As I write this, the twins and their parents are in the air returning to Warsaw and a flu epidemic: “I hope it's the flu we had when we left”, says my daughter. Their visit was all too brief, only five days at Potato Point.
But what rich days! Maja and Jaś are three and two months now, full of energy and play and a continual flow of words in two languages. This visit they love the sand and the sea, and the beach reciprocates by offering calm blueness, warm water and low tide for our morning jaunts. They are quite willing to hold our hands and walk down to the beach, past kangaroos, across a rattly bridge where they see fish, and along the edge of the creek. They dig holes down to the water; help dziadek and tata build droozle castles; mould perfect sand fish, crabs, ducks, aeroplanes and bucket-castles which they immediately and gleefully stomp on. One day dziadek finds them a big crab in a crevice and they are sure-footed on the rocks as they peer in at it peering out at them.
At home Maja runs her own bath and refuses hot water. They play games in a laundry hamper: they are lizards and emerge from the hamper saying “Pop”, with a handful of lizard eggs. They build with blocks their mother played with, off cuts of a dolls house built by her Tata. They listen to stories which all seem to feature farting. They go downstairs to the “cellar” where their uncle plays his guitar for them and finds the one his father bought as a 16 year old. One day, when mum and dad leave them, we extinguish anguish by letting them take turns with uncle's can-crusher. They've been at pre-school since October and they take turns beautifully.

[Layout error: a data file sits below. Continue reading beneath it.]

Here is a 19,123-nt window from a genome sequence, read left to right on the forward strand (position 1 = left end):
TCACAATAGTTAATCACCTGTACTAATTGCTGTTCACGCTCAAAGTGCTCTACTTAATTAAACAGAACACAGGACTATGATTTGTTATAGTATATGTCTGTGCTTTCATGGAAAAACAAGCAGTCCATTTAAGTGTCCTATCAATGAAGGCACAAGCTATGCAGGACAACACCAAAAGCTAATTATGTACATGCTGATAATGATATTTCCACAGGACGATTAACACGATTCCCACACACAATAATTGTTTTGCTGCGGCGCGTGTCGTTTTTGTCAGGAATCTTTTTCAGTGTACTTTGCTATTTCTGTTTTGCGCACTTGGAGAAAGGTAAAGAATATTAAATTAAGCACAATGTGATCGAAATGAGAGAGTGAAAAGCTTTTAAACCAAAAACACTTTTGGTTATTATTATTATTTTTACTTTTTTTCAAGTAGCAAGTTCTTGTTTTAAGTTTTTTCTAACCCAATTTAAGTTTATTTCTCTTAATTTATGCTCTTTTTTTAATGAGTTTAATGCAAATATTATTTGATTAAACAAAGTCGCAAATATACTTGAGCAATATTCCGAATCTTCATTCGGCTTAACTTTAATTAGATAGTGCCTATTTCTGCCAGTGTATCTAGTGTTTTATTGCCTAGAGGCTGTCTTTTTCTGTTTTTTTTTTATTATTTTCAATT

On the first night dziadek says “You're as mad as a cut snake” and they relish this, running around and pointing at us and saying “You mad as a cut snake”. Then Jaś improvises and yells “You mad as a cut seafood”, and since abuse is sanctioned “You a conch shell”. They know two south coast Aboriginal words, thanks to a book called “Our Little Yuin”, illustrated by children at the Wallaga Lake Aboriginal preschool.
They already understand the need for the indefinite article in English (non-existent in Polish) but prefer “an” to “a”: “I want an banana”. They have a bit of Aussie in them: “I not gunna” is a common assertion. Often they preface statements with “Maybe …” When I call a seagull a pigeon, Maja says “Not a pigeon. Pigeons are colour.”
There are moments of drama. Over the breakfast cornflakes, “I want a pink plate” has me racking my brains until I remember my precious hand painted Wedgewood, mainly pale yellow but with very special pink centres to the flowers. The need for a yellow duck in the bath is harder. Tata draws one with a yellow texta, but that's not good enough. I produce a sparkler and peace reigns. Purchasing a whole watermelon poses unforseen problems: “Not a green one. Want a red one.” The dramas seem to be associated with fatigue and colour preferences.
Uncle is a great resource. Not only does he play guitar. He has a dog, and he lets them “hold the handle” when we go for a walk. Jaś takes his job seriously and doesn't let go when Cruz breaks into a gallop, resulting in a face plant on the grass. On the last afternoon uncle produces bubble mix and hyperventilates as he blows bubbles on the front deck.
Now they've gone. Fortunately, in four weeks we go too. If we didn't already have our tickets, I think we'd be buying them now.